Russia

Star player: Alexander Kokorin

Russia would want to forget their string of failures in World Cup tournaments, but Brazil may offer an element of hope for the 2018 hosts. Not having participated in  three of the past four World Cup tournaments, and not having gone past the group stages since 1986, qualifying in group F ahead of the likes of Portugal does suggest that things may just be about to change for the Soviets. Full of potential Kokorin backed by several experienced players such as striker Alexander Kerzhakov and goal keeper Igor Akinfeev should be an interesting comeback for the Russians.

Team South Korea

Star player; Son Heung-min

The Koreans will hope that their 2002 captain Hong will offer some form of inspiration to the current spring, but they are likely to go as far as the last 16.

 

2014 FIFA World Cup Brazil: What are the host venues?

by on January 31, 2014
in FIFA World Cup

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From the Amazon all the way to the Guaiba River further south, 12 stadiums throughout Brazil will host matches at next summer’s World Cup.

1. Arena De Sao Paulo, located in the heart of Sao Paulo

Total Capacity of the stadium is 68, 807 and is about 269 miles away from Rio.

This stadium will officially represent Sao Paulo city during the World Cup, and will play home to Sao Paulo FC. There are some 20000 seats which are temporary, and these will be removed after the tournament.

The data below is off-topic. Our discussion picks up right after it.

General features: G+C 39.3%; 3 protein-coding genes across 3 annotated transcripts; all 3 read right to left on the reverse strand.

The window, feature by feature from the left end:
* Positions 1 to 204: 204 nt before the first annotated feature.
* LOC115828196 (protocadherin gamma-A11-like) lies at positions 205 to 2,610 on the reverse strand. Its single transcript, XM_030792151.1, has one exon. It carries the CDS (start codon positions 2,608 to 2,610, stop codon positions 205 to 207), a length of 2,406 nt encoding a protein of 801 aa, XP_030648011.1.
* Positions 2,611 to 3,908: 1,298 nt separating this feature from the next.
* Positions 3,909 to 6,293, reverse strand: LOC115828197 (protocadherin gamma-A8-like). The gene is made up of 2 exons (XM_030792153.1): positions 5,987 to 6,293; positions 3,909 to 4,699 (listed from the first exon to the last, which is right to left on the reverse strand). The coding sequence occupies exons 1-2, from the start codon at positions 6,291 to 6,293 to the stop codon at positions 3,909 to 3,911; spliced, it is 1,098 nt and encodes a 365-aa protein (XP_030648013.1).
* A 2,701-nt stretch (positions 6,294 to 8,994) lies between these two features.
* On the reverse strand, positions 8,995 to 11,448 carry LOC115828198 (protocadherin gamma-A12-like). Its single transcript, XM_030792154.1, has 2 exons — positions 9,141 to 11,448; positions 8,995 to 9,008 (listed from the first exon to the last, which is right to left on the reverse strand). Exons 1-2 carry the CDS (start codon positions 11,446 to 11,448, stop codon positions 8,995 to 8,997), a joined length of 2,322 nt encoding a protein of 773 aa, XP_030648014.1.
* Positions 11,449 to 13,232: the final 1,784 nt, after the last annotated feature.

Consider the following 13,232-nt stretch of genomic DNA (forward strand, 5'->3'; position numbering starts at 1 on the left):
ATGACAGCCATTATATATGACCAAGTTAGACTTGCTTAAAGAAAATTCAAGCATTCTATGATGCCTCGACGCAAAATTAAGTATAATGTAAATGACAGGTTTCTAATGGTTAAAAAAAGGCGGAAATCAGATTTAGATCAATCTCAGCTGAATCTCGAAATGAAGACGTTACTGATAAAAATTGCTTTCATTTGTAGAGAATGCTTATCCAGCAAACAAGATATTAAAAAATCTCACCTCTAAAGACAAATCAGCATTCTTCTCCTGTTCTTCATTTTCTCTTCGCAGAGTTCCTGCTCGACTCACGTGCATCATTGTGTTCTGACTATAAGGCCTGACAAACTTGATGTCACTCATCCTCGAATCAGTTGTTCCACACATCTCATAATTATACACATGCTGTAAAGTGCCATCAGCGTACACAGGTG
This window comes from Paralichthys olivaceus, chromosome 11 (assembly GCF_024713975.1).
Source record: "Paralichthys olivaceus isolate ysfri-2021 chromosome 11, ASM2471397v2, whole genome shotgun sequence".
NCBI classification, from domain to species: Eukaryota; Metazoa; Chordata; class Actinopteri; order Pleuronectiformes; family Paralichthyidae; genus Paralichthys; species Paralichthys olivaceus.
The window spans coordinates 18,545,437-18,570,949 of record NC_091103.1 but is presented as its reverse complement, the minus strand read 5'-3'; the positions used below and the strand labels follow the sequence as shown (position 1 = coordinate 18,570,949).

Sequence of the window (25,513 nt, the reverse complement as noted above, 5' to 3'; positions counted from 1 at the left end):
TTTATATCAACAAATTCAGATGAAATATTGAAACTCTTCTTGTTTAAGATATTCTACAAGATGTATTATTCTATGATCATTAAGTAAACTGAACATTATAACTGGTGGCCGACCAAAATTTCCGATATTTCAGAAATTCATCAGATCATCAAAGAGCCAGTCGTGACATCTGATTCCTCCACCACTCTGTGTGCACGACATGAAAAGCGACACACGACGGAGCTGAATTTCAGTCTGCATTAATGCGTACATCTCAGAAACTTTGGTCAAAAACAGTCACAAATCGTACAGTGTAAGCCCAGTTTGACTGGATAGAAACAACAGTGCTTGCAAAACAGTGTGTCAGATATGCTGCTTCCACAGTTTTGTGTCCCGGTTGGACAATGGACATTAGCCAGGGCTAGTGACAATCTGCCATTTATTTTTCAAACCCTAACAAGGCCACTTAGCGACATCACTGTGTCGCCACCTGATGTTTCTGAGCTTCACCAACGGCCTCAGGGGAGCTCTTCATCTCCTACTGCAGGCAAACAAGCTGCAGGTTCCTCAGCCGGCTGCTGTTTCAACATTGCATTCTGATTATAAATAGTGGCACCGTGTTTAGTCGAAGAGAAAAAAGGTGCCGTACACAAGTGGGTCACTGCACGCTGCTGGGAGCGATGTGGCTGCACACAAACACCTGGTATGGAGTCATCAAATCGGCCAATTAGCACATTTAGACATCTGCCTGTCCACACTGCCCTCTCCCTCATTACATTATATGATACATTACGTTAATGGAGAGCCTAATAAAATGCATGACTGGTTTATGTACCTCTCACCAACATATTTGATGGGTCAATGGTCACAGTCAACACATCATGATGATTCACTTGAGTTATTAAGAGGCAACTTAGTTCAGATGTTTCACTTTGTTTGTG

2. Estadio Mineirao, located in Belo Horizonte      

Total Capacity of the stadium is 62, 547 and is located at 278 miles from Rio.

Located between the Sao Paulo Mountains and Rio, this stadium will play host to the following fixtures: Colombia versus Greece; Argentina versus Iran; Costa Rica versus England; Belgium versus Algeria; Group A Winner versus Group B Runner up; First Quarter Final Winner versus Second Quarter final Winner.

The stadium took 3 years to construct and cost (£220m) to give it a new look. The stadium is a monument of national level, so the roof and facade will be preserved.

3. Estadio Castelao, Fortaleza

Will have capacity of 64, 846

About 1,617 miles from Rio